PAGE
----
(These days -- though this hardly needs to be said -- it would also be a good idea to designate several people not taking direct part in the protest as videographers who would record the entire proceeding on their cell phone cameras, much preferably from several different vantage points, then upload the images to the Cloud for safekeeping. Police lapel cams have an odd habit of ceasing to be reliable in such contentious circumstances, especially in red States.)
I say that because the point of all this would not be to get arrested, though that could be inconvenient. (I speak as someone who was once arrested for throwing a rotten egg at Vice-President Spiro Agnew in 1973 – I hit the sumbitch, too! -- which resulted in my background check for a Defense Department security clearance taking 3 months longer than it would have otherwise.) Rather, the whole point is to dramatize the radical un-enforceability of restroom-use laws based on someone’s sexual status. (I say “status” instead of “orientation” because there is no relationship between someone being trans and being LGB.) At least, such laws are unenforceable as long as the Constitution, especially the 4th Amendment, is still on the books. (Important qualification: remember, this is now Trump’s America!) No cop can walk up to you and say something like the old World-War-2 Nazi order “Show me your papers”. Even stationing officers as "junk" checkers outside every public restroom in a given State would not suffice, because the question itself is unconstitutional in the absence of at least “reasonable suspicion” (as in Terry v. Ohio). The point of recommending docility, apart from the general principle of non-violence, would be to not provide law enforcement with a pretext for what would essentially be a “Terry search” of one’s sexuality.
Absent such a pretext, the law would be powerless -- and even the most sieg-heil-philic enforcers thereof would be powerless -- to enforce a law that is, for constitutional reasons, un-enforceable in the first place. The existence of bathroom-use laws tells us nothing about the incidence of sexual assault perpetrated by trans people -- basically, because the incidence of such is identically zero. (You would have an immensely greater reason to fear going into a restroom alone at night with a conservative evangelical-Christian Republican Senator -- say, Larry Craig -- than with a trans person about whom you know even less.) But, like the conservative Republican obsession with shoving probes up women's private parts, the preoccupation of red-State politicians with one's sexual orientation and history tells us much more about the conservative fetish over sex than it tells us about the sexual practices of those whose supposedly licentious behavior the laws seek to constrain. In many ways, matters sexual are to conservatives, especially conservative Christians, the literal embodiment of Rudolf Otto's definition of the Holy: mysterium tremendum et fascinans -- "the terrifying and attractive mystery". And for conservatives, the mystery of sex is all the more attractive precisely because it is terrifying -- and therefore perpetually an object of attempted control, be it by vaginal probes or bathroom-use laws. Anyone with even a working knowledge of Freud will recognize this tendency in the Republican Party for what it is: a massive collective instance of what Freud called "the return of the repressed".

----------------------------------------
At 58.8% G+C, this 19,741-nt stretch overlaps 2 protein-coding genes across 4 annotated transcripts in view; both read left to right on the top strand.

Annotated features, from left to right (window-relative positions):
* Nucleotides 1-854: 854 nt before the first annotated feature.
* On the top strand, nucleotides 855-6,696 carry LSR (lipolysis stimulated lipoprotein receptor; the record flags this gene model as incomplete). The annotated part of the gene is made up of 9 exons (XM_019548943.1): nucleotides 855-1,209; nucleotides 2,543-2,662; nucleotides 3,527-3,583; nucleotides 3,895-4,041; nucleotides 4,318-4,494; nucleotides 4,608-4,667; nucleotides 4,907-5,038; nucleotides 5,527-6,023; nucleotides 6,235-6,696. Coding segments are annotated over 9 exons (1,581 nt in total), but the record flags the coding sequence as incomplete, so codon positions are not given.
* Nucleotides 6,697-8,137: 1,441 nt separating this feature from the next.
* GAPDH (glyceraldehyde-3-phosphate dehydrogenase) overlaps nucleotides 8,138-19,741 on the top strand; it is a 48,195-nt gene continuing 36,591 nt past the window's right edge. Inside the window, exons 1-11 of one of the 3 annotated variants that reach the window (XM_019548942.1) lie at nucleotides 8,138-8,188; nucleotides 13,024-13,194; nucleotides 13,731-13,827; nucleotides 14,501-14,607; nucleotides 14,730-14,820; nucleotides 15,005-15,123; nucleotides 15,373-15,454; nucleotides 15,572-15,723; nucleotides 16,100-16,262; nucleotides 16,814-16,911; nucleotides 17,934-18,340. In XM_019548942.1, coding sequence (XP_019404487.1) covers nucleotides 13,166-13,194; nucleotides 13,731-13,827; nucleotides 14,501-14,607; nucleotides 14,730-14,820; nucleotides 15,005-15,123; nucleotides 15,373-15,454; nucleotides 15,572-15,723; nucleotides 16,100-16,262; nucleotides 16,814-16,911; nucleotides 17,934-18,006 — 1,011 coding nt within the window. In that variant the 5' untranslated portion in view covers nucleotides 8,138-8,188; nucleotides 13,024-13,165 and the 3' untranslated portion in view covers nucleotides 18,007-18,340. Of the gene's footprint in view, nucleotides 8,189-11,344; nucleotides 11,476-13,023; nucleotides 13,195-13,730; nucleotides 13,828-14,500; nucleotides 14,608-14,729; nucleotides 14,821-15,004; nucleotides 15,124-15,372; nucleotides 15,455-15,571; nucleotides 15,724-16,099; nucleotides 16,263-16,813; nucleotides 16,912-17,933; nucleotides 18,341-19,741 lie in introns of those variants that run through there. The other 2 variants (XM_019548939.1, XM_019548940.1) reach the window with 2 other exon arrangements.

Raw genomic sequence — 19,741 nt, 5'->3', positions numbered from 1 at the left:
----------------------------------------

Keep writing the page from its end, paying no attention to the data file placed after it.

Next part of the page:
I would write more, but it's early Thursday morning, and I'm getting tired. In fact, you might say I'm wiped out. (Yeah ... I know ... couldn't resist ... sorry!)
James R. Cowles
Gavin Grimm ... Daily Kos ... Creative Commons Attribution-Share Alike 3.0 Unported
Rest room ... Mark Buckawicki ... Creative Commons CC0 1.0 Universal Public Domain Dedication
All-gender restroom sign ... CheckingFax ... Creative Commons Attribution-Share Alike 3.0 Unported
Trans flag ... Pixabay ... Public domain